Pen Woman Karen Pastorello Spearheaded Efforts to Acknowledge Suffragists with Historical Markers
Pen Women Karen Pastorello, Ph. D., a women's suffrage scholar and author, recently led the efforts to acknowledge local suffragists with historical markers. The first marker was unveiled on South Street in Auburn on Friday, June 10, 2022, to recognize the tireless work of suffragist Eliza Wright Osborne who founded the Auburn Branch of the Educational and Industrial Union. The placement is aligned with its proximity to the New York State Equal Rights Heritage Center in Auburn.
Pastorello also led the city to place a second historical marker acknowledging the Cayuga County Political Equality Club,
founded by suffragist Emily Howland. This marker was placed at 9 Exchange Street in the Exchange Street Plaza at old location of the Political Equality Club.
A crowd of over fifty people attended the celebratory historical markers with Larry Bell, historian at the Howland Stone School Museum, and Pastorello present for the unveiling. Auburn City Clerk Chuck Mason coordinated the special commemoration. Pastorello was the main speaker at the event which also saw Auburn City and Cayuga County officials give remarks. Noting Auburn's place in the suffrage movement, Pastorello said, "most early suffragists, including Wright and Osborne, didn't live to see the passage of the 19th Amendment in 1920, which gave women the right to vote." She added, "Although not common knowledge, the work of Eliza Wright Osborne and Emily Howland can be directly linked to the passage of the 19th Amendment, and by extension,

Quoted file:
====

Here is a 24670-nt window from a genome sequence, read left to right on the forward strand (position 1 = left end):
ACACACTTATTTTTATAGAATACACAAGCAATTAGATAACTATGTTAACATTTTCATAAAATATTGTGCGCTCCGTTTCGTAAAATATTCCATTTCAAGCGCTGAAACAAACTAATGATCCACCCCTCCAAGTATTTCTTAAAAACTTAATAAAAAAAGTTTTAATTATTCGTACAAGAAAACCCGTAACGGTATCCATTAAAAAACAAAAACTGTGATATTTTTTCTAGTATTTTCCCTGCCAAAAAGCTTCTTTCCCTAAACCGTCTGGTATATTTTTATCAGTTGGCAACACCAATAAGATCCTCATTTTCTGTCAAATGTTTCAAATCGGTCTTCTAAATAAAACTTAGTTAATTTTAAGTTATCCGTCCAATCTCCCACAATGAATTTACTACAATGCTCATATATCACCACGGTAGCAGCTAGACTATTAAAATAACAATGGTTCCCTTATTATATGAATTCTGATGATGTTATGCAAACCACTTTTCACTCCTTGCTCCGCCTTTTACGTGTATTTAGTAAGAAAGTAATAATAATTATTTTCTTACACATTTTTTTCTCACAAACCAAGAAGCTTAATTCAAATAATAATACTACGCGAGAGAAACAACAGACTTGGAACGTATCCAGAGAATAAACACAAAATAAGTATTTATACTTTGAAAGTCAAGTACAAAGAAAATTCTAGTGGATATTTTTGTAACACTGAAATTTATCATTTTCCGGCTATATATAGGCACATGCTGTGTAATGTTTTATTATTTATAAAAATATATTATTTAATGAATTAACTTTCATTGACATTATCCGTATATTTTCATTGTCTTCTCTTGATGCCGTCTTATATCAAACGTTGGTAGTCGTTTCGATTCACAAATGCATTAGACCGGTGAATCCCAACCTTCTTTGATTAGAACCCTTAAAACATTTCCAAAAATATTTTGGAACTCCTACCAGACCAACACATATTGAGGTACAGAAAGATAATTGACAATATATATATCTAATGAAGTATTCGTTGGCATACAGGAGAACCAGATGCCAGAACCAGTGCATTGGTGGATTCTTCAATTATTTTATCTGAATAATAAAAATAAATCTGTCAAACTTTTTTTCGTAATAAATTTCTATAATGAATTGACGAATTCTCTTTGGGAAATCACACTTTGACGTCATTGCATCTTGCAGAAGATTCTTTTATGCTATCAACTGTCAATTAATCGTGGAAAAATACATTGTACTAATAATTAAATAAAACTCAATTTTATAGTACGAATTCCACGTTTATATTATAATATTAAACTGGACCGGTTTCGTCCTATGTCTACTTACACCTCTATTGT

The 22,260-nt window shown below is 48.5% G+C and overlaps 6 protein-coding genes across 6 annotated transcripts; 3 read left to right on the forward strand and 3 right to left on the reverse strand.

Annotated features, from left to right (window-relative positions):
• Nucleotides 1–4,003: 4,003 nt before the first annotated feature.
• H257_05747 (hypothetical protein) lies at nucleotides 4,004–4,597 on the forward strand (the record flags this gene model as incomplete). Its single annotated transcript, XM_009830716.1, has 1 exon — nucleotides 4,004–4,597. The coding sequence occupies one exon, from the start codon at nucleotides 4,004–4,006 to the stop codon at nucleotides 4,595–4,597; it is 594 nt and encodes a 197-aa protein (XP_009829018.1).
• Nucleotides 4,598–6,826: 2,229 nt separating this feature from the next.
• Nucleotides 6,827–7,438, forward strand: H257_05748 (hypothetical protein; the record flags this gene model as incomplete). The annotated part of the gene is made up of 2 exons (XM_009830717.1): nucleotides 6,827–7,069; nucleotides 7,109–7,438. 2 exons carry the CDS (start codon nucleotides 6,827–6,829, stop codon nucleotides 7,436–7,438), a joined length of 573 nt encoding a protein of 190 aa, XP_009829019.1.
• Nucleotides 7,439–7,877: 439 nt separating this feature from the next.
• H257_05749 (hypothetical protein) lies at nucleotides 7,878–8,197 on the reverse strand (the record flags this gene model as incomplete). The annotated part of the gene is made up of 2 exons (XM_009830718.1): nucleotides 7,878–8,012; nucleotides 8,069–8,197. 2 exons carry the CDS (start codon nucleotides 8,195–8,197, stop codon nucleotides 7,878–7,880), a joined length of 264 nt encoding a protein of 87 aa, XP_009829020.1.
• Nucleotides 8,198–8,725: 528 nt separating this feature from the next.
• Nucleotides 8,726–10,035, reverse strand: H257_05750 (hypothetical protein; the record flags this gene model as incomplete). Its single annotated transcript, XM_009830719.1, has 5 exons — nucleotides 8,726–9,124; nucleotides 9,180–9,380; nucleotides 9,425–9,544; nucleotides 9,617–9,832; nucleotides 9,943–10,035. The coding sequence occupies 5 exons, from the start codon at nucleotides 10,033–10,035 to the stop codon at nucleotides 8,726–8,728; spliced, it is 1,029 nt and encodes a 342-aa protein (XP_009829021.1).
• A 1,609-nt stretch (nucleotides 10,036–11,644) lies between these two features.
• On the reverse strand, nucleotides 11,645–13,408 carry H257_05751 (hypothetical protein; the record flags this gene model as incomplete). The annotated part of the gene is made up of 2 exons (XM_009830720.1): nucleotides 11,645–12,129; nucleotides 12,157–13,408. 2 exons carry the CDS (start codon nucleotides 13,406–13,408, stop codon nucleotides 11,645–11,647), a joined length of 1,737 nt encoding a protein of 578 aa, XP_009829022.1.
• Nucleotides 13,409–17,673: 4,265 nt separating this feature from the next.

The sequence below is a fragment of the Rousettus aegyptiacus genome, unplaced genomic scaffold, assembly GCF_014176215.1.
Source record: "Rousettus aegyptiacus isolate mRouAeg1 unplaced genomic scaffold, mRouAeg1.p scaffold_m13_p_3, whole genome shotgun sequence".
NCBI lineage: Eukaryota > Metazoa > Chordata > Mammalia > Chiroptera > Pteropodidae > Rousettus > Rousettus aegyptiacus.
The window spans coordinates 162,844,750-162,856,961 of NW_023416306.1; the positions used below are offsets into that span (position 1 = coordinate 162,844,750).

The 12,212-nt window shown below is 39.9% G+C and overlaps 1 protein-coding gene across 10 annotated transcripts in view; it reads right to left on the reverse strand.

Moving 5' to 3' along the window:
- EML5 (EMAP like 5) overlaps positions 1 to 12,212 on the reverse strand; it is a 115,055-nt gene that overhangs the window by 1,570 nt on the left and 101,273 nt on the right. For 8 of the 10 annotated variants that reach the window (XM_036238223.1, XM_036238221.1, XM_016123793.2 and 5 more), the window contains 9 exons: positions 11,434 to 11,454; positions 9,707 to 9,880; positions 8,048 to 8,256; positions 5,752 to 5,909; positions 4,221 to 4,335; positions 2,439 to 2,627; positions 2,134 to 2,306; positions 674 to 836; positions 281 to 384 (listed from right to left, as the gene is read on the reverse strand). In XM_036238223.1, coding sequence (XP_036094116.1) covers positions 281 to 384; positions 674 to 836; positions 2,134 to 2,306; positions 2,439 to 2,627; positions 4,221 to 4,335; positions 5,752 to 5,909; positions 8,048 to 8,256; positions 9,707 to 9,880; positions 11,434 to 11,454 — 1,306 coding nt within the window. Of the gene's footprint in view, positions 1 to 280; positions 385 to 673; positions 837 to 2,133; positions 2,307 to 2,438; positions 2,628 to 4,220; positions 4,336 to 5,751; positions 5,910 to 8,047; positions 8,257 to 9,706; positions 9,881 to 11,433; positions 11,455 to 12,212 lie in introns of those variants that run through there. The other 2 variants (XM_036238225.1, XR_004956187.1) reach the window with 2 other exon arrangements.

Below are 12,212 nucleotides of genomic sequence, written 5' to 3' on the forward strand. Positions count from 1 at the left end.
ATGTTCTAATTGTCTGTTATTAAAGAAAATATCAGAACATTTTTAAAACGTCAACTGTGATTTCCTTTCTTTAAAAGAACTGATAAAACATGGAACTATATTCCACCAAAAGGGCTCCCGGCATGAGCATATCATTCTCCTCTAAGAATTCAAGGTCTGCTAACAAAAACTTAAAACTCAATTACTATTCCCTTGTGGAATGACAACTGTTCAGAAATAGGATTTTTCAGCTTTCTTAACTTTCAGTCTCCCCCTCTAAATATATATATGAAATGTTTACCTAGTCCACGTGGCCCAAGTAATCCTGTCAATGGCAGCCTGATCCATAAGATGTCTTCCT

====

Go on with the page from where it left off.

to women's political and economic rights today."
A descendent of Eliza Wright Osborne, Lithgow Osborne, also spoke at the unveiling event. Other speakers included Tracy DiGenova, a representative of Governor Kathy Hochul, Auburn City Councilor Ginny Kent, Auburn Mayor Mike Quill, and Courtney Kasper, who read a letter from the Pomeroy Foundation.
The designations were timed to align with the National Votes for Women Trail, spotlighting people and organizations involved with U.S. women's suffrage movement. Both of the new markers in Auburn were funded by William G. Pomeroy Foundation and the Federal Women's Suffrage Centennial Commission, as well as other organizations contributing.
Roughly 200 historical markers have been placed throughout the country to honor the sacrifices and dedication of the early suffragists.
In the photo at right, Dr. Karen Pastorello is pictured at the Saratoga marker dedication on July 13th, 2022. Pastorello worked in conjunction with the National Votes for Women Trail to mark sites.